Bellyaching About First Lady's Bok Choy
Michelle Obama's anti-obesity campaign doesn't please everyone
Yesterday the Wire covered British celebrity chef Jamie Oliver's fruit-and-vegetable crusade in America's schools. But he's not the only one making this a pet cause--First Lady Michelle Obama has also made children's diets a key component of her anti-obesity campaign, along with exercise, as she explains in her March 22 Newsweek piece. Like Oliver, she is getting some surprising backlash, too. Not everyone's happy with her ideas about food. In fact, some say the First Lady could be hurting, not helping, the nation's obese.
- Garden-Fresh Focus Uncontroversial--Or Is It? "Why challenge this devotion to plants just tugged from the warm soil?" asks Slate's Daniel Engber. "A single-minded focus on fresh produce distracts us from the bigger problem: Our children are suffering from a lack of any fruits or vegetables whatsoever." Canned and frozen produce is generally not of markedly less nutritional value than fresh produce, and in some cases is more nutritious--it's also cheaper. Engber suggests that "under the guise of evidence-based public health, [Michelle Obama and others] export a set of values from one social class to another."
- Doing People a Disservice "We aren't doing the nation's lardasses any favors," agrees Reason's Katherine Mangu-Ward, "by implying that a carrot's not worth eating unless it still has the green stuff attached to the top, like the ones Bugs Bunny favors and fancy farmer's markets offer." That's not too different from how Engber phrases the matter: "What will happen if children learn to thumb their noses at frozen corn and canned beans? Will that shrink the fruit-and-vegetable gap [between classes], or will it only make things worse?"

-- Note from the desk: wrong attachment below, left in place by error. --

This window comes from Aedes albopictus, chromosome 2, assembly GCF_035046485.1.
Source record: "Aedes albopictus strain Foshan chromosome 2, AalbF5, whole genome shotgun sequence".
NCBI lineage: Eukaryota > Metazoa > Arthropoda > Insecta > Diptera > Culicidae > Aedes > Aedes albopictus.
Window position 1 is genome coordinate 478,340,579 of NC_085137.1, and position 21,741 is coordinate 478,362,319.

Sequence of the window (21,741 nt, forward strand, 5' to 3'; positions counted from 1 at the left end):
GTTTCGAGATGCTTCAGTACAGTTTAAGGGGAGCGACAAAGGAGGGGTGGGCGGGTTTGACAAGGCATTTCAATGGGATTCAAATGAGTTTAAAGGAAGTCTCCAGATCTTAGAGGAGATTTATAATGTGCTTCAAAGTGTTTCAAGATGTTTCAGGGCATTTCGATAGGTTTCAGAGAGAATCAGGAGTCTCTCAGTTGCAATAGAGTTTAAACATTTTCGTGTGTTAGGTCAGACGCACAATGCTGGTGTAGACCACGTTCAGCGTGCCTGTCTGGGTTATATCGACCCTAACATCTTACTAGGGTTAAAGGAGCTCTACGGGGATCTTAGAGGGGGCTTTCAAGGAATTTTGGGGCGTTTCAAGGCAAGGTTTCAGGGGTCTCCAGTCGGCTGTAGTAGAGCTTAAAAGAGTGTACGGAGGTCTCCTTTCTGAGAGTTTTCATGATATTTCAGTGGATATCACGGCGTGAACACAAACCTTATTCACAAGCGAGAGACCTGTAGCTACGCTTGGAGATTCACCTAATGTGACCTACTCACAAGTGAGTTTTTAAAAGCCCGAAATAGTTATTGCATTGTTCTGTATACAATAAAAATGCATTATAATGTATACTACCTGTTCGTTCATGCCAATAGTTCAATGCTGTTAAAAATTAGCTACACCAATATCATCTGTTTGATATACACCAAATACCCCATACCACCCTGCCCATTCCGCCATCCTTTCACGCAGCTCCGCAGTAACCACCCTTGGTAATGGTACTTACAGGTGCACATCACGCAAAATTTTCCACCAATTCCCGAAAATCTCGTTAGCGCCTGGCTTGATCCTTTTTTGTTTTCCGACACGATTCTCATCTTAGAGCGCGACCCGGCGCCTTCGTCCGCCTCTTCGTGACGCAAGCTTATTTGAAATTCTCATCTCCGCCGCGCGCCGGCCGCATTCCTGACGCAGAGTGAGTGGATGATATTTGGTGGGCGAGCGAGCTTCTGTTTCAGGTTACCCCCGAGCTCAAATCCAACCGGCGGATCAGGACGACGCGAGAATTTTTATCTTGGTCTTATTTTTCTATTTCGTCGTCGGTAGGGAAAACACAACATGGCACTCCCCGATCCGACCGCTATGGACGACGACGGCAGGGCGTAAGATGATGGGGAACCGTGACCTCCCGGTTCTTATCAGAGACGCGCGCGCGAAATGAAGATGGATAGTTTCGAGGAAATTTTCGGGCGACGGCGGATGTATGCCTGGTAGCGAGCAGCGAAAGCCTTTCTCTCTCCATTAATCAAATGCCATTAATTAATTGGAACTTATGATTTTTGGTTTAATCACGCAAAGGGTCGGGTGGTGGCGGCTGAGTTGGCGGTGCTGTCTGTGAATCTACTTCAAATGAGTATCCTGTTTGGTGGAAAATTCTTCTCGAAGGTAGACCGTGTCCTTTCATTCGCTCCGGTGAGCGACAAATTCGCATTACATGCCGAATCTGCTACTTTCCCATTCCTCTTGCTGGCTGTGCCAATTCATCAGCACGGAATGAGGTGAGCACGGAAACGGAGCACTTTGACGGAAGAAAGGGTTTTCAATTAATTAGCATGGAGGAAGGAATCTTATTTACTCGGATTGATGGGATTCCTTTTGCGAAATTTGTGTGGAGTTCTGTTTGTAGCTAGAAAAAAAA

- Also: Bok Choy and Mustard Greens? "Hard to see many of the homeless lining up for those," snickers Brent Baker at conservative NewsBusters.
- Oh, for Some Excitement! Calling the first lady "Michelle Milquetoast," The Washington Post's Dana Milbank seems to want her to take, if anything, more controversial positions. He rules her "agenda of nutrition, exercise and good parenting" very "domestic" and "unobjectionable." So what's the problem? "Avoiding controversy helps Obama keep her sky-high public standing ... But her low profile also means that she's been underutilized as an advocate of the president's agenda." He's left unmoved by her televised lettuce-watering--a bit anticlimactic after the campaign controvery over her patriotism.
This article is from the archive of our partner The Wire.